The study, conducted by Alison M. Trinkoff, ScD, RN, and colleagues of University of Maryland School of Medicine, Baltimore, examined data on more than 1,700 female nurses.
The team set out to determine factors associated to obesity in nurses who worked long hours, were on call, worked overtime, had a high work burden, and/or lack of rest.
Around 700 nurses met these criteria while 1,000 nurses had a more favorable work schedule. According to the the researchers approximately 55% of nurses in both groups were either overweight or obese.
The researchers found that obese nurses with adverse work schedules got less exercise, less sleep, less restful sleep and were more likely to care for children or dependents.
In addition they found that for nurses with favorable work schedules, obesity was associated more unhealthy behaviors, such as alcohol use, smoking, and physical lifting of children or dependents. The risk of obesity was also linked with factors reflecting job stress. According to the researchers, more attention is required in order to prevent obesity and protect health among nurses who work long shifts or adverse work schedules.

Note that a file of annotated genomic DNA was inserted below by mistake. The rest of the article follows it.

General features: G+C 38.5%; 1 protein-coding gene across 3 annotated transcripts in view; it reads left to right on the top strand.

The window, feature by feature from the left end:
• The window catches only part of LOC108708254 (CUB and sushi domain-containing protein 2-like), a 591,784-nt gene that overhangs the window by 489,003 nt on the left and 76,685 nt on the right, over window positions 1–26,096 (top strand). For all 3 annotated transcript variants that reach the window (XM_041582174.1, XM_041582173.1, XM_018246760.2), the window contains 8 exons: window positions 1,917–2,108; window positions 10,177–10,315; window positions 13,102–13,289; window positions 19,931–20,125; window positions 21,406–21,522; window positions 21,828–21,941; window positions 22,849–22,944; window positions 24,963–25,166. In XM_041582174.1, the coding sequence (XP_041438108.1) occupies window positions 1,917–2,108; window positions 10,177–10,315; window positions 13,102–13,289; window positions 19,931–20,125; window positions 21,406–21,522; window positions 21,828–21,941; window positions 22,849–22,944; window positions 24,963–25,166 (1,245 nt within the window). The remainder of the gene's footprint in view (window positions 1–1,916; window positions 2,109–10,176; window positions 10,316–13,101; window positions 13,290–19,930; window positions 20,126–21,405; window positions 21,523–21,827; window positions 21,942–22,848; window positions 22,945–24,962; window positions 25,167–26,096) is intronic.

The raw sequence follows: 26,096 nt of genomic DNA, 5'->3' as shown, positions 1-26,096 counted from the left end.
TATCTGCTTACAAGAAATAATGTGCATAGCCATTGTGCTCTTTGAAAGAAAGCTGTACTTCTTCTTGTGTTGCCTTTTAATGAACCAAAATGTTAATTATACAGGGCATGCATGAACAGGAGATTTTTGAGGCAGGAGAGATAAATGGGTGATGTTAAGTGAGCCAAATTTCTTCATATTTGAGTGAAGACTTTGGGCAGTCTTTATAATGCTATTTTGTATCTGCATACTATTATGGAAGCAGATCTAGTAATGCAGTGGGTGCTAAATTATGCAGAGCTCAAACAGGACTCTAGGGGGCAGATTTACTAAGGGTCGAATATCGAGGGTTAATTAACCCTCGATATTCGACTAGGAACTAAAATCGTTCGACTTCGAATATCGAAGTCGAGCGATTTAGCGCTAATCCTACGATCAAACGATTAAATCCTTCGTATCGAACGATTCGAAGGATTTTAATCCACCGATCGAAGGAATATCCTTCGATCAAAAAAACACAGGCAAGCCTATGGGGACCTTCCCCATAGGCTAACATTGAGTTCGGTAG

Dr. Trinkoff said: "Adverse work schedules may be an overriding work-related factor for nurse obesity."
The researchers believe that nurses with adverse work schedules may also find it challenging accessing healthy foods.
Dr. Trinkoff explained:
"These nurses may need extra support to prevent obesity and its adverse health effects. In particular, for nurses with unfavorable work schedules, organizations should support improving schedules and promote the ability to practice healthy behaviors."
Written by Grace Rattue